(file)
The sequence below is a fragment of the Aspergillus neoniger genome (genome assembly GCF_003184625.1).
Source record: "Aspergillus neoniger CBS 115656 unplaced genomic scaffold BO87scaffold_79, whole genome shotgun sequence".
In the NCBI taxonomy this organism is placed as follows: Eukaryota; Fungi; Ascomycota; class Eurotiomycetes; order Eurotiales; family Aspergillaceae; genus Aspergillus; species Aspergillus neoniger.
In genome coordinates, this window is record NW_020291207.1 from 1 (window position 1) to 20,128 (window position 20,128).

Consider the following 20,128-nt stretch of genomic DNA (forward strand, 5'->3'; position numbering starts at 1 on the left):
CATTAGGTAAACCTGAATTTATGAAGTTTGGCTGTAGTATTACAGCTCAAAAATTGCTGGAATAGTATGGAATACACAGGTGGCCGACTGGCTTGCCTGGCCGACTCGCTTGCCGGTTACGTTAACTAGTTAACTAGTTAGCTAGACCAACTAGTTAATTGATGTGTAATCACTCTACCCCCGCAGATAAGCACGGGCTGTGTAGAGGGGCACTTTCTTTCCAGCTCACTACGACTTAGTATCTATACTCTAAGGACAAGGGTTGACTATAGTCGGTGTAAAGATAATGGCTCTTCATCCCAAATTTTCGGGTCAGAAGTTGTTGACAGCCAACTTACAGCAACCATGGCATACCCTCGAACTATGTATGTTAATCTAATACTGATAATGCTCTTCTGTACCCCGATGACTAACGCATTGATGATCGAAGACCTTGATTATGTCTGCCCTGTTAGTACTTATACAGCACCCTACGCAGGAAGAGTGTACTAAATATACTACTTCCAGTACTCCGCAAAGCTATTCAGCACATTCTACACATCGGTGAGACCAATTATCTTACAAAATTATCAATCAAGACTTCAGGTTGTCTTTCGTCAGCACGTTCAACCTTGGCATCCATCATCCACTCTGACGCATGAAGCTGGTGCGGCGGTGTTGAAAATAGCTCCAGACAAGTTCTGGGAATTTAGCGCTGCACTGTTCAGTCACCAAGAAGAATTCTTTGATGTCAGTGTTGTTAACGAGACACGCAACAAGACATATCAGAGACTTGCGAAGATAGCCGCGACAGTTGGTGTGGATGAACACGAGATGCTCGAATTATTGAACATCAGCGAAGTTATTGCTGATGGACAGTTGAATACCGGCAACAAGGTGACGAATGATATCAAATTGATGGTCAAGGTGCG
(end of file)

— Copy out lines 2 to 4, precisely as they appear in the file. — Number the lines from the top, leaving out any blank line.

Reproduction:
Source record: "Aspergillus neoniger CBS 115656 unplaced genomic scaffold BO87scaffold_79, whole genome shotgun sequence".
In the NCBI taxonomy this organism is placed as follows: Eukaryota; Fungi; Ascomycota; class Eurotiomycetes; order Eurotiales; family Aspergillaceae; genus Aspergillus; species Aspergillus neoniger.
In genome coordinates, this window is record NW_020291207.1 from 1 (window position 1) to 20,128 (window position 20,128).